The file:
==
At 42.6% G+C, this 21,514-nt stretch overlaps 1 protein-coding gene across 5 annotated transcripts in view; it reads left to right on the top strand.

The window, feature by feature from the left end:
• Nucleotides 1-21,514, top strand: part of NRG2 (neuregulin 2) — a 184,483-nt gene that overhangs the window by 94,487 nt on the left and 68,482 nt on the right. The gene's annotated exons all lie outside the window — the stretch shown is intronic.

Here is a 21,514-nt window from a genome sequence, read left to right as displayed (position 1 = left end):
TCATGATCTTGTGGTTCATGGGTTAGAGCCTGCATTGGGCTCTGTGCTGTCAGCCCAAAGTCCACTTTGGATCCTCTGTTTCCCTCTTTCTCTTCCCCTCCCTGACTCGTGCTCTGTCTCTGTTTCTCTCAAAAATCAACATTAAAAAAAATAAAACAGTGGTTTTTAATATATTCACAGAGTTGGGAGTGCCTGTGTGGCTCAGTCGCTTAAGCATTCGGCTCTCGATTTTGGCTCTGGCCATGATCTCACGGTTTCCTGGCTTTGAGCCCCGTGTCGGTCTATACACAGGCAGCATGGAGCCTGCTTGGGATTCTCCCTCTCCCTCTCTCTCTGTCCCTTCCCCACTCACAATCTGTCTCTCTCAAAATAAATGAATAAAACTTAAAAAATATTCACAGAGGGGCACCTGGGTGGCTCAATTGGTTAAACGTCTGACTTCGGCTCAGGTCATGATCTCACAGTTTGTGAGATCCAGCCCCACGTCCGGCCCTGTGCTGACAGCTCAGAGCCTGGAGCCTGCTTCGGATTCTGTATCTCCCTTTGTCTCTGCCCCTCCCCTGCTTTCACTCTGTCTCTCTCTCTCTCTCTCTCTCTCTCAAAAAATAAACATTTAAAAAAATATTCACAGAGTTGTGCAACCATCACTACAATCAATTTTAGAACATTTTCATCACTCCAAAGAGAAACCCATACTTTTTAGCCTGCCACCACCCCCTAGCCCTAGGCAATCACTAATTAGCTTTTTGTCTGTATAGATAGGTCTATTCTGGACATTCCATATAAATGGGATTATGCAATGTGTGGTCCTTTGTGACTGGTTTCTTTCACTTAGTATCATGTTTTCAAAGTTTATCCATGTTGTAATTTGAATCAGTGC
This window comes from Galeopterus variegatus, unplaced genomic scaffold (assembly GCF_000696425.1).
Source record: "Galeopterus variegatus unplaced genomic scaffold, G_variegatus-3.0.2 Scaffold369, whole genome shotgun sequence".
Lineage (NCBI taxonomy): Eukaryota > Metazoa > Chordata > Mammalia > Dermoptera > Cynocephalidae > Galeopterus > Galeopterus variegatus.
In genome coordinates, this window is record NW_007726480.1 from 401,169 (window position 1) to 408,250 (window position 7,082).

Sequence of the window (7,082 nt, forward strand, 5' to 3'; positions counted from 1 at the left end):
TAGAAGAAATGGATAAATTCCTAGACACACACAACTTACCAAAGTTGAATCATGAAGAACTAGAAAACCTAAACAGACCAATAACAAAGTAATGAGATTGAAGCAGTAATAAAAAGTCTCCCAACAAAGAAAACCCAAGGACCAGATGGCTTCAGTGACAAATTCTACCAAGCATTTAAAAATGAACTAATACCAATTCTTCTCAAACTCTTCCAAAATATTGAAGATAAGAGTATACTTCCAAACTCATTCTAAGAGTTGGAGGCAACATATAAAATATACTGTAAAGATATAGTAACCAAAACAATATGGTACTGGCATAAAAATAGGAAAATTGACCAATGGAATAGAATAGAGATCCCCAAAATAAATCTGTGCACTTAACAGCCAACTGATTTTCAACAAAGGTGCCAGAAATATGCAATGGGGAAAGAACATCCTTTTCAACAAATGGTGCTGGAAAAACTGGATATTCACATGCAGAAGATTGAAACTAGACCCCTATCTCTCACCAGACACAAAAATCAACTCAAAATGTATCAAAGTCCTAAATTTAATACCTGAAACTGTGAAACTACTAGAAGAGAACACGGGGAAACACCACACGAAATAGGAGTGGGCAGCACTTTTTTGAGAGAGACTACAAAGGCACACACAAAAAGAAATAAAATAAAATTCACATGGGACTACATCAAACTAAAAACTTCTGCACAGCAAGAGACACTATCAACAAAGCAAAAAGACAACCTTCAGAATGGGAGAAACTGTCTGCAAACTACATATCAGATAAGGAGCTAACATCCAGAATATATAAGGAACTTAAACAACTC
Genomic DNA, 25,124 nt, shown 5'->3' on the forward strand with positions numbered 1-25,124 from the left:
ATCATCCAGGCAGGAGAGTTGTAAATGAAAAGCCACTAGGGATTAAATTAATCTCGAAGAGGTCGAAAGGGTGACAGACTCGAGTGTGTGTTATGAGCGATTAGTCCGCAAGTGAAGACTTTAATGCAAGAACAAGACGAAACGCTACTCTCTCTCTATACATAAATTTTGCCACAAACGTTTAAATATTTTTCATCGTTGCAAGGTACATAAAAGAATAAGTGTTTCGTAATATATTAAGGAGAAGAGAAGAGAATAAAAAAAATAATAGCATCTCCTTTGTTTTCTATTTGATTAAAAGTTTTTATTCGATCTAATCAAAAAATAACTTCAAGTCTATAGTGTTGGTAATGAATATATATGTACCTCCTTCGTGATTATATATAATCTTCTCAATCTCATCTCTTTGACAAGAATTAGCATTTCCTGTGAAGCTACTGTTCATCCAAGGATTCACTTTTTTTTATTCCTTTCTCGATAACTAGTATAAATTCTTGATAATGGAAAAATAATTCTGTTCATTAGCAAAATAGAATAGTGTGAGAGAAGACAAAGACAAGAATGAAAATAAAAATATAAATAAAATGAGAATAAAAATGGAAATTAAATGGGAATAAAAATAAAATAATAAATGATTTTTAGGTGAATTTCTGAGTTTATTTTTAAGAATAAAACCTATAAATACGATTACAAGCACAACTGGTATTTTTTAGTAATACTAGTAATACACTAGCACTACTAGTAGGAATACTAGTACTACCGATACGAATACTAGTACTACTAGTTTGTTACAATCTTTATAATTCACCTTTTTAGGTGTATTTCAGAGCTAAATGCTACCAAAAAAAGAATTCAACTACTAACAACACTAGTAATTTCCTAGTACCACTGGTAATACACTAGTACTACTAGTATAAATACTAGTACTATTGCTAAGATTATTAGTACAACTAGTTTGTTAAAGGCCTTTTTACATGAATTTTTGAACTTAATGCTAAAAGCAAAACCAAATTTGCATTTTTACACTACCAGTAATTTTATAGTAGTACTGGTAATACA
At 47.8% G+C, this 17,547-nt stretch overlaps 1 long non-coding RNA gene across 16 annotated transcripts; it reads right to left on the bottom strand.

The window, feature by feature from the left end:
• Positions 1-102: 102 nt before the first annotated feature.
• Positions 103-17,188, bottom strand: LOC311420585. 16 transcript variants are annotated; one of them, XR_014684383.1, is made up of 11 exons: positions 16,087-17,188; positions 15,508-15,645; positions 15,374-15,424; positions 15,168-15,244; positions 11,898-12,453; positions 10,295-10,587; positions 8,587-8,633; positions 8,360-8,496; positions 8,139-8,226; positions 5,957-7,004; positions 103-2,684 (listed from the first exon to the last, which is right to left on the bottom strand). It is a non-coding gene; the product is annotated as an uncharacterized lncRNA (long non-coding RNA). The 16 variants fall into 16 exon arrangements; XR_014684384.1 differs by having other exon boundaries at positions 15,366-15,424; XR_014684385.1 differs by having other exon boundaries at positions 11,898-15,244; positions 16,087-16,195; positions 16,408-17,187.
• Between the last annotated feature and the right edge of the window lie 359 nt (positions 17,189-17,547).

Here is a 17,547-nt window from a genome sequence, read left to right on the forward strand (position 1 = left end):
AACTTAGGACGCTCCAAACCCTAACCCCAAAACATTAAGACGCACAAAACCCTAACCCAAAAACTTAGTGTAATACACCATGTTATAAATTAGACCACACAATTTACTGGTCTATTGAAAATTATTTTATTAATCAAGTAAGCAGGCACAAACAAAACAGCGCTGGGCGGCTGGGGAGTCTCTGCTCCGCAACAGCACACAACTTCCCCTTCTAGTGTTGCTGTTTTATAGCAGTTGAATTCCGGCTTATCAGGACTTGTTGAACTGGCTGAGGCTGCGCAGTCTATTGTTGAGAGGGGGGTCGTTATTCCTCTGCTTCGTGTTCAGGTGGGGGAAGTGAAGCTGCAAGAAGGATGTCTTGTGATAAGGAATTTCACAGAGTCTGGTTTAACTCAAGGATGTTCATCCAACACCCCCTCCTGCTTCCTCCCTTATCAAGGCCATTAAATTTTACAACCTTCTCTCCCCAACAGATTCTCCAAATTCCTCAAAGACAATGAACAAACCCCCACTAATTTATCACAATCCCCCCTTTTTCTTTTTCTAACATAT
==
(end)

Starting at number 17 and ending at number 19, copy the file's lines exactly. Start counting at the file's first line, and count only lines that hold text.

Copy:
• Positions 103-17,188, bottom strand: LOC311420585. 16 transcript variants are annotated; one of them, XR_014684383.1, is made up of 11 exons: positions 16,087-17,188; positions 15,508-15,645; positions 15,374-15,424; positions 15,168-15,244; positions 11,898-12,453; positions 10,295-10,587; positions 8,587-8,633; positions 8,360-8,496; positions 8,139-8,226; positions 5,957-7,004; positions 103-2,684 (listed from the first exon to the last, which is right to left on the bottom strand). It is a non-coding gene; the product is annotated as an uncharacterized lncRNA (long non-coding RNA). The 16 variants fall into 16 exon arrangements; XR_014684384.1 differs by having other exon boundaries at positions 15,366-15,424; XR_014684385.1 differs by having other exon boundaries at positions 11,898-15,244; positions 16,087-16,195; positions 16,408-17,187.
• Between the last annotated feature and the right edge of the window lie 359 nt (positions 17,189-17,547).

Here is a 17,547-nt window from a genome sequence, read left to right on the forward strand (position 1 = left end):